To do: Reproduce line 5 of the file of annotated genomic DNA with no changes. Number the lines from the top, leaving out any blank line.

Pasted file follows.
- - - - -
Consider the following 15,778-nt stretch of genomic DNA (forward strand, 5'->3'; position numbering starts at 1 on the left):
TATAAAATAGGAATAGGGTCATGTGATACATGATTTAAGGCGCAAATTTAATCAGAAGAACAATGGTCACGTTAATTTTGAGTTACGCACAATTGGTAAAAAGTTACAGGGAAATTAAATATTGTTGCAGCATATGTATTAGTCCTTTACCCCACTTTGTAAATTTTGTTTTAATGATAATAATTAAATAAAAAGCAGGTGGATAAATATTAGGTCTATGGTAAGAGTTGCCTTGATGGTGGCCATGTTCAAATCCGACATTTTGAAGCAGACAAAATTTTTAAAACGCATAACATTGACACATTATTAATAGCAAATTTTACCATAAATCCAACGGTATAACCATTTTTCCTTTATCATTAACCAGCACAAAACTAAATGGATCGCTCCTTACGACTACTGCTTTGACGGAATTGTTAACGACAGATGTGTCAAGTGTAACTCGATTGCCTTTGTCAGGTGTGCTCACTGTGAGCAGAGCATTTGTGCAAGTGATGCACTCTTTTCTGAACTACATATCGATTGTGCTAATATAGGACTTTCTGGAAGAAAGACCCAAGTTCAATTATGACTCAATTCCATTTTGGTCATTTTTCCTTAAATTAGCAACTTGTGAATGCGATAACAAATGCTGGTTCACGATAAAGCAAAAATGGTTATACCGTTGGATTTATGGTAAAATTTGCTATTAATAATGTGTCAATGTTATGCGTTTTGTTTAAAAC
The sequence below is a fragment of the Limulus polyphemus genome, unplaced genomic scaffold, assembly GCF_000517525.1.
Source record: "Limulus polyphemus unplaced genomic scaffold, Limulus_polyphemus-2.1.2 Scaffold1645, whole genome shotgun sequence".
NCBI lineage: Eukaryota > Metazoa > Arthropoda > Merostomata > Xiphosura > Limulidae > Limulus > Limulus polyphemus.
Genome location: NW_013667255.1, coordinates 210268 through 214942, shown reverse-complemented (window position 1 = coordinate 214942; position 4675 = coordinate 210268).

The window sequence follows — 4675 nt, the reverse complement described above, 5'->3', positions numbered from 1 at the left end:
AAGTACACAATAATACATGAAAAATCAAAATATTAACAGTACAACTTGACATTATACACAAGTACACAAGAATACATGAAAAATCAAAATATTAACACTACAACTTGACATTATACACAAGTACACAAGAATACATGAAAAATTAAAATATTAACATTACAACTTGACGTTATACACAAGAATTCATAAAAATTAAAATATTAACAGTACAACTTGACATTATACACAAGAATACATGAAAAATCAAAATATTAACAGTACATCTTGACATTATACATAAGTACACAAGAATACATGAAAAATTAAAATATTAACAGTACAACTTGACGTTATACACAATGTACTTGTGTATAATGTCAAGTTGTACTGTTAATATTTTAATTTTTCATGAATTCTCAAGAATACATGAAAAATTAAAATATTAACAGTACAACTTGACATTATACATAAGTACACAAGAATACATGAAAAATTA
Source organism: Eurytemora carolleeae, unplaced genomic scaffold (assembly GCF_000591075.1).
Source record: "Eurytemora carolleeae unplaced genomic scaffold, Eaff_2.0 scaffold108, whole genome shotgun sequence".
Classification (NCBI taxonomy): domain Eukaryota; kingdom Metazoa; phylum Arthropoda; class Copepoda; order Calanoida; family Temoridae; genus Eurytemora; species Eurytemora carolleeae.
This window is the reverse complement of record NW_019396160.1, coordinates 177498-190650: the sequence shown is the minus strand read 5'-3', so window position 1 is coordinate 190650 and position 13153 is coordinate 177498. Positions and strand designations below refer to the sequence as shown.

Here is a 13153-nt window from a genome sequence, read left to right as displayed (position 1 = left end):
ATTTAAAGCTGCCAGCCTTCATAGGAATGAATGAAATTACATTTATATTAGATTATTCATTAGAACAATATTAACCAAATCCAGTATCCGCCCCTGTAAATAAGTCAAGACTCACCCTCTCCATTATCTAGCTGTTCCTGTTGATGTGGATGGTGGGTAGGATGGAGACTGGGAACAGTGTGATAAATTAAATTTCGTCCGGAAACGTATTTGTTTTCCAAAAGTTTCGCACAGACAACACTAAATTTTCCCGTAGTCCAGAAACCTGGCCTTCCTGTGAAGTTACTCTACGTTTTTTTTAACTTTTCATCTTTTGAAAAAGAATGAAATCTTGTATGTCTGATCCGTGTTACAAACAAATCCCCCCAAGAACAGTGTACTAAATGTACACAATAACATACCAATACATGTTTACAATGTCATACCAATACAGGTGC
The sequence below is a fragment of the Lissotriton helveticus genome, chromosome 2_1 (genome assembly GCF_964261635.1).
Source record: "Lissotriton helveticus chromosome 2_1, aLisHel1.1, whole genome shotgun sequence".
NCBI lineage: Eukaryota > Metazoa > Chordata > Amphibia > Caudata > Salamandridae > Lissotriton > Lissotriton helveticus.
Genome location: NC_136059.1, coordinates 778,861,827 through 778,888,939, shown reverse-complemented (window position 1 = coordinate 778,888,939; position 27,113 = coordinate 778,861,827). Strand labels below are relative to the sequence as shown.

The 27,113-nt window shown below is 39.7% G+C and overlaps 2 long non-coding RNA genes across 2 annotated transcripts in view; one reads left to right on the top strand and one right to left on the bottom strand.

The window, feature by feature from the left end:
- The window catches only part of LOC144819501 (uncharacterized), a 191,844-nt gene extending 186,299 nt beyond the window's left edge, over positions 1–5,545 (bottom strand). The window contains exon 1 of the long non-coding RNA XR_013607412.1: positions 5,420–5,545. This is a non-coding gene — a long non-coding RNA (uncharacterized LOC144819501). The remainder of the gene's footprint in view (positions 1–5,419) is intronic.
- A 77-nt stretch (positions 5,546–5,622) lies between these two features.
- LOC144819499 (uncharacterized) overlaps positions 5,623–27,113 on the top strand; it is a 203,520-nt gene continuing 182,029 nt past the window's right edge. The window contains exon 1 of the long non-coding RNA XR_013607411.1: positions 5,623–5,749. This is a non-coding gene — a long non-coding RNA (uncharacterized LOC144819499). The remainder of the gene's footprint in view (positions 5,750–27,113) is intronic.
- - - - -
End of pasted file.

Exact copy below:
NCBI lineage: Eukaryota > Metazoa > Arthropoda > Merostomata > Xiphosura > Limulidae > Limulus > Limulus polyphemus.